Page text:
The Senior Staff Association of Electricity and Allied Companies (SSAEAC) has applauded the Federal Government’s decision has over the management of the Transmission Company of Nigeria (TCN), following the completion of a four-year management contract by Manitoba Hydro International (MHI), Canadian power firm.
The union commended the Federal Government for conceding to its counsel which it gave in a letter to the President and Commander-in-Chief of Federal Republic of Nigeria, Muhammadu Buhari, dated 26 May, 2016.
It will be recalled that MHI Management Contractors won the bid to manage TCN in April 2012, for an initial three-year period, subject to renewal. The contract was signed on June 16, 2012, while MHI commenced work on 1 July, 2012.
The three-year contract expired in 2015 and was renewed in a controversial circumstance for another one year up to the end of July, 2016. It was believed that Manitoba deceived the new government to get the last extension and fought very hard for another but for SSAEAC’s petition to the President.
In a press statement issued in Lagos, the SSAEAC President-General, Comrade (Engr) Chris Okonkwo (FNSE) and the Secretary-General, Comrade (Barr) Umar Dubagari expressed their satisfaction because the government heeded the union’s advice not to renew the MHI’s management contract.
‘‘We commend the Federal Government for its decision not to renew the foreign management contract. It is a step in the right direction. It is our considered opinion that the Nigerian counterparts who worked closely with the eight-man MHI team during its four-year contract period and who now constitute the new management team, are well equipped to properly administer the affairs of the company,” the statement said.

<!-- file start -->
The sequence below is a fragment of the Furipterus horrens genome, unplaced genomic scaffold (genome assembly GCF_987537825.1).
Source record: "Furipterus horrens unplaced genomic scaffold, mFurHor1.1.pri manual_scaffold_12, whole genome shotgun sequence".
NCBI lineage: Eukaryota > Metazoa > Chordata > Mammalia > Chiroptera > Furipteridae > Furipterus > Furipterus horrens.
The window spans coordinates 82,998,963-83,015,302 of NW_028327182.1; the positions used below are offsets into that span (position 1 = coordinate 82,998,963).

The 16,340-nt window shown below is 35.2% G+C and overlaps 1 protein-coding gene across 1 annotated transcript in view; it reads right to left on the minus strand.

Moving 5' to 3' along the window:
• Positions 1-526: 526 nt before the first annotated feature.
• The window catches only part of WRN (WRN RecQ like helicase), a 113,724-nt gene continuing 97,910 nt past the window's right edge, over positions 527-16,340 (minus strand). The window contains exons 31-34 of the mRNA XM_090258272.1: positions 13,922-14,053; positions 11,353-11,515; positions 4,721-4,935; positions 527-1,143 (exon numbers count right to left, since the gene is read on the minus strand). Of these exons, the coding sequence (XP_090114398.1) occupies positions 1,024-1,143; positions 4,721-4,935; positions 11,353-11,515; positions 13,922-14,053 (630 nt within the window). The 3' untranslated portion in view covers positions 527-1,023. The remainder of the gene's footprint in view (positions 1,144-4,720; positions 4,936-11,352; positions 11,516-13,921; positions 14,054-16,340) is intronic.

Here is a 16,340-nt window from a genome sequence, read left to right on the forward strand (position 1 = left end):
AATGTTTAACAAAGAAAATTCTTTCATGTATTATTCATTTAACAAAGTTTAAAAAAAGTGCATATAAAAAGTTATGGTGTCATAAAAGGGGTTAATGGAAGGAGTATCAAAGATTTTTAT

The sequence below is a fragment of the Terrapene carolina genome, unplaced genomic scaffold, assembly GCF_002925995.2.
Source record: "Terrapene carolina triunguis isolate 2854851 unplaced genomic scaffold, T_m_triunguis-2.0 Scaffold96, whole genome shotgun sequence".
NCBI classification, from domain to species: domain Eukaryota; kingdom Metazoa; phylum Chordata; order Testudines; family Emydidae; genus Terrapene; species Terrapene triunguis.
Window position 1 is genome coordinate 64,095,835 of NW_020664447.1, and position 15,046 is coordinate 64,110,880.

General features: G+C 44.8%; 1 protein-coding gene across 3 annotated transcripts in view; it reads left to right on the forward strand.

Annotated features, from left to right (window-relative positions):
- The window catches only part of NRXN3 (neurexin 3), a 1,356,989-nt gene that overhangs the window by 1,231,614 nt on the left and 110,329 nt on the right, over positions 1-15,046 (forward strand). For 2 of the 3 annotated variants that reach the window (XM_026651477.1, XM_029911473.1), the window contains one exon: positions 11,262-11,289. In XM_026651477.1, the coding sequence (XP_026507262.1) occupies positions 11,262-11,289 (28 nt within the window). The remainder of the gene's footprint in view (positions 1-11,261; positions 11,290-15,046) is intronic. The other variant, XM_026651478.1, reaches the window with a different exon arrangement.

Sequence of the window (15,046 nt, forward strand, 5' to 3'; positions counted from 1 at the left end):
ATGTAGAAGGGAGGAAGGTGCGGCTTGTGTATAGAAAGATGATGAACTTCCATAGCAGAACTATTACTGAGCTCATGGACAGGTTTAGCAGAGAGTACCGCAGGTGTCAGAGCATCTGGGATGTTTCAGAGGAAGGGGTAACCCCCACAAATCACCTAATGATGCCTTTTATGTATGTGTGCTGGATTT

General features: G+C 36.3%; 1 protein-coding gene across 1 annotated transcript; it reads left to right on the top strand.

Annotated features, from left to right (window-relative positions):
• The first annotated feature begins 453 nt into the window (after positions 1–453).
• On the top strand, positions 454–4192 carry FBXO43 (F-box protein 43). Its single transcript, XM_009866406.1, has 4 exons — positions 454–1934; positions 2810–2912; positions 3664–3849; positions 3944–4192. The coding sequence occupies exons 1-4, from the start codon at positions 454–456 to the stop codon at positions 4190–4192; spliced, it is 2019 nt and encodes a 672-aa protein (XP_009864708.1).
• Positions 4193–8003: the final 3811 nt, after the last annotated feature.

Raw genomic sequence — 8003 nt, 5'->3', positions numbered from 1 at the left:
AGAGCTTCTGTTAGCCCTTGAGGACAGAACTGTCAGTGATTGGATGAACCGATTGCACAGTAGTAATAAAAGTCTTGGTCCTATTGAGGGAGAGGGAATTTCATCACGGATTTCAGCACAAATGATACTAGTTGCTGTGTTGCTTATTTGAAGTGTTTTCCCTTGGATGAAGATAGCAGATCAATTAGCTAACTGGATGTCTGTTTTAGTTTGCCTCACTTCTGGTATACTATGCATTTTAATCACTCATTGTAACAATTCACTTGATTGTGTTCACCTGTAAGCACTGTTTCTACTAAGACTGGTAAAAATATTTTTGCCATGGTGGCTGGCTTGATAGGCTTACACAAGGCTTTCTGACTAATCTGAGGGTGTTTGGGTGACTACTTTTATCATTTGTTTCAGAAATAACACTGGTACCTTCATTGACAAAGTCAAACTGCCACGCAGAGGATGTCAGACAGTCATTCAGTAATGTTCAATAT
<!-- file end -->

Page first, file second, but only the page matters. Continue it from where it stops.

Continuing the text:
Besides, the union proposed that the new management team can be reconstituted to ensure that professionals without “baggage” administered the hub of the power sector. This is acknowledgement of the fact that some Nigerians in the team have questionable background and intentions.
The union further advised the government not to think of privatisation of TCN, as some self-seeking and portfolio carrying business men and women have started campaigning.
“This is because the mistake of privatization of Generation and Distribution parts of the power sector is getting worse. Instead, the union advised government to look into many reasons militating against TCN which includes poor payment for services rendered to distribution companies and poor budgetary provisions for expansion projects,” it stated.
The TCN is in charge of the transmission network, a critical link in the electricity value chain, but blackmailed as the weak link by those who want to hold Nigeria to ransom. Meanwhile, TCN wheeling capacity of 6000MW is yet to be matched by generation companies.
TCN was left out of the process that saw the successor generation and distribution companies unbundled from the defunct Power Holding Company of Nigeria (PHCN) which was handed over to private investors in 2013.